• R13 - Urban, Rural, Regional, Real Estate, and Transportation Economics - - General Regional Economics - - - General Equilibrium and Welfare Economic Analysis of Regional Economies
    • R11 - Urban, Rural, Regional, Real Estate, and Transportation Economics - - General Regional Economics - - - Regional Economic Activity: Growth, Development, Environmental Issues, and Changes

    Statistics

    Access and download statistics

    Corrections

    All material on this site has been provided by the respective publishers and authors. You can help correct errors and omissions. When requesting a correction, please mention this item's handle: RePEc:zbw:cauewp:2283. See general information about how to correct material in RePEc.

    For technical questions regarding this item, or to correct its authors, title, abstract, bibliographic or download information, contact: (ZBW - German National Library of Economics). General contact details of provider: http://edirc.repec.org/data/vakiede.html .

    If you have authored this item and are not yet registered with RePEc, we encourage you to do it here. This allows to link your profile to this item. It also allows you to accept potential citations to this item that we are uncertain about.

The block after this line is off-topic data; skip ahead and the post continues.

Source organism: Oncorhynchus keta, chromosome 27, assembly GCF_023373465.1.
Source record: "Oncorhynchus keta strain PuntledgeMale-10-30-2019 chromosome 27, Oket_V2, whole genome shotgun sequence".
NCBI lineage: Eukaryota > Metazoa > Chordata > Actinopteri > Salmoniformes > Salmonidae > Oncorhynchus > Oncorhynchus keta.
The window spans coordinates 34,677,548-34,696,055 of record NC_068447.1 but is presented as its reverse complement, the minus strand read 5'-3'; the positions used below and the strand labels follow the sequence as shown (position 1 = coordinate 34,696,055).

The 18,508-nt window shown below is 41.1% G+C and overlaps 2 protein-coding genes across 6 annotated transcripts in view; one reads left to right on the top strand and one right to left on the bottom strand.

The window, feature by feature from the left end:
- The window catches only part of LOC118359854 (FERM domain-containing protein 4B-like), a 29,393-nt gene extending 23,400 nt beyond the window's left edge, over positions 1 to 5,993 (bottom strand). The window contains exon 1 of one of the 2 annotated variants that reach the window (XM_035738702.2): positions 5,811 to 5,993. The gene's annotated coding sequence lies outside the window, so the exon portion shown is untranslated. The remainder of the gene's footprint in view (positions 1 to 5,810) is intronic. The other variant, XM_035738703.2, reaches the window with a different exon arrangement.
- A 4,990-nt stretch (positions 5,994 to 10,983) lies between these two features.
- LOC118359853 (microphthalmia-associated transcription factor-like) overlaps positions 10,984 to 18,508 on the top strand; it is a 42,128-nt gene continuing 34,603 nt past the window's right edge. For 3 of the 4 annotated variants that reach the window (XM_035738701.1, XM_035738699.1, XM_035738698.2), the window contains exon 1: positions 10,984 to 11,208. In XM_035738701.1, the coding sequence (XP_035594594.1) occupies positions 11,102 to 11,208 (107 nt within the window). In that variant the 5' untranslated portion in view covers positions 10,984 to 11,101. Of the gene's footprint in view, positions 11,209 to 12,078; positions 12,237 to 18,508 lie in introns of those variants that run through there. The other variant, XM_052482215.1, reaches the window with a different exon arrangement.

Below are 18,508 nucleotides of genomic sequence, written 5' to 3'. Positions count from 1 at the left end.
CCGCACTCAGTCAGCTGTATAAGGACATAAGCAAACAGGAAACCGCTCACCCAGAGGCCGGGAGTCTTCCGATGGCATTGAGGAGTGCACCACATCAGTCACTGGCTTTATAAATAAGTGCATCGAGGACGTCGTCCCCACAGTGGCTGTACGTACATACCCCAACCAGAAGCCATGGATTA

If CitEc recognized a reference but did not link an item in RePEc to it, you can help with this form .

    If you know of missing items citing this one, you can help us creating those links by adding the relevant references in the same way as above, for each refering item. If you are a registered author of this item, you may also want to check the "citations" tab in your RePEc Author Service profile, as there may be some citations waiting for confirmation.

    Please note that corrections may take a couple of weeks to filter through the various RePEc services.

    IDEAS is a RePEc service hosted by the Research Division of the Federal Reserve Bank of St. Louis . RePEc uses bibliographic data supplied by the respective publishers.